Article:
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Thursday, July 27, 2017

Georgia's exhibition in Bordeaux Centre for Wine and Civilisation to open next Monday

27.07.2017 (Hvino News). Georgia's solo exhibition celebrating its traditional wine culture at Bordeaux Centre for Wine and Civilisation (La Cité du Vin) will open next Monday.

Georgia is the first ‘Guest Wine Region’ (Vignoble Invité) at prestigious centre  La Cité du Vin in Bordeaux, opened last year. Read more at: French President opens "Cité du Vin" in Bordeaux, meets with Georgian Prime Minister.

The exhibition "Georgia, cradle of viticulture" will be open from July  31 to November 5, 2017. Produced by the Georgian State and the Georgian National Museum in Tbilisi, this exhibition will showcase 125 archaeological and ethnographical exhibits, works of art as well as period photographs from the Georgian National Museum collections.

The exhibition is organised by the National Wine Agency of the Georgian Ministry of Agriculture, the Georgian Wine Association, and the National Intellectual Property Center of Georgia.

"Numerous archaeological findings attest to a proven and recognised human presence in the country’s south-eastern region since the Palaeolithic era. It’s in this region, on a Neolithic site belonging to the so-called Shulaveri-Shomutepe culture, where discoveries have allowed to prove Georgia’s origins in wine-making. The following era, the Neolithic period, is characterised in Georgia by significant agricultural, economic and vinicultural development. Through the archaeological discoveries of the Bronze Age, you can find out how agriculture and metallurgy, the two main branches of the economy in this era, contributed considerably to the development of Georgian wine growing" - reads the description of the exhibition.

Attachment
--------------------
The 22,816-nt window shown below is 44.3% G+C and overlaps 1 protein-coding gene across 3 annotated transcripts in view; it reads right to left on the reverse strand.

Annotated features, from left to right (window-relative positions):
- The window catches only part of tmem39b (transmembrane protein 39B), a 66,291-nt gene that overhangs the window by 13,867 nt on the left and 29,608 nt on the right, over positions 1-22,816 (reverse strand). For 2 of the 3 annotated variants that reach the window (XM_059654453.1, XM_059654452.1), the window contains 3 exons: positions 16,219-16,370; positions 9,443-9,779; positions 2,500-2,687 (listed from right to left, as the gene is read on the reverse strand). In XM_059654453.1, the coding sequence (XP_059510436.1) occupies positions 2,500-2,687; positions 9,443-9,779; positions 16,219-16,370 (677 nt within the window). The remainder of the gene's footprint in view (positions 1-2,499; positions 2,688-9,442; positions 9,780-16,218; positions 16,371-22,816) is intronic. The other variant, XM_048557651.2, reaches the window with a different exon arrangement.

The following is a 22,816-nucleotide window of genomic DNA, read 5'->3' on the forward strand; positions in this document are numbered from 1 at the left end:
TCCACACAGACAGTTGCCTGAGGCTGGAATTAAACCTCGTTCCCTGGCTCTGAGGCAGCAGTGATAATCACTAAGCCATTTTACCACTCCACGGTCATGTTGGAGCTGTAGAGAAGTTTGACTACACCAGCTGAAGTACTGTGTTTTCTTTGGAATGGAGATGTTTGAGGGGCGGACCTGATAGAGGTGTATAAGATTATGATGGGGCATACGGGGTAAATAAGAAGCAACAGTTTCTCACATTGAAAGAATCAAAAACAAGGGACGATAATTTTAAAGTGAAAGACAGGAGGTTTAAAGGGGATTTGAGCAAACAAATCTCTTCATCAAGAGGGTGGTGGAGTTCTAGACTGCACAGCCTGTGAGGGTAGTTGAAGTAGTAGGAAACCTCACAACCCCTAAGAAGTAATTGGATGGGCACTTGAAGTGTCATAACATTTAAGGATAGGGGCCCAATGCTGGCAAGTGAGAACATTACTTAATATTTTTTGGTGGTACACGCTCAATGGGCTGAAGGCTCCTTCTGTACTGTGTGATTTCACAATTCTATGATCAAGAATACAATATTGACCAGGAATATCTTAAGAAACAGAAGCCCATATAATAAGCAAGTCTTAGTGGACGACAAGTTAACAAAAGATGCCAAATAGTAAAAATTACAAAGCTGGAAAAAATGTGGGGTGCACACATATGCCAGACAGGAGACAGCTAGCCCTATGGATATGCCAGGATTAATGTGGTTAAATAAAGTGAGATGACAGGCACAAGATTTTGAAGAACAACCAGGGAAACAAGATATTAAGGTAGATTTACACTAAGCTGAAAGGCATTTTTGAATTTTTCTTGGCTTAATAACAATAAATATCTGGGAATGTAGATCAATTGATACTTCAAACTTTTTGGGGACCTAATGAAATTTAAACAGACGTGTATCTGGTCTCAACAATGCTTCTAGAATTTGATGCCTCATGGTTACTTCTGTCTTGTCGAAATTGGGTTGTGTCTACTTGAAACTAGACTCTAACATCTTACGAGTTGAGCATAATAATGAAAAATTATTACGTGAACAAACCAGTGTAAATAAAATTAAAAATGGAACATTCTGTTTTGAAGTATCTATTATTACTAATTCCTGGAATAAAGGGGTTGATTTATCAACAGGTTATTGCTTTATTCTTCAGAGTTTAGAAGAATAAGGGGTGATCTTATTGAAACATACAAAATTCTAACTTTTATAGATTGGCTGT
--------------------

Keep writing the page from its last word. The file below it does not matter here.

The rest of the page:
Besides archaeological findings, the exhibition explores the link of Georgian  wine culture with Christianity. Saint Nino of Cappadocia in the 4th century came to evangelise Georgia with the Grapevine Cross made with vine branches. This cross has become the symbol of the Georgian apostolic church.

In addition, this exhibition will presents an opportunity to learn more about Georgian history and everyday life from the mid-19th century until the early 20th century through the exceptional collection of photographs by Dimitri Ermakov, a key ethnographic, archaeological and cultural source on Caucasian history.

Ticket cost: €20.0 (Permanent tour included)

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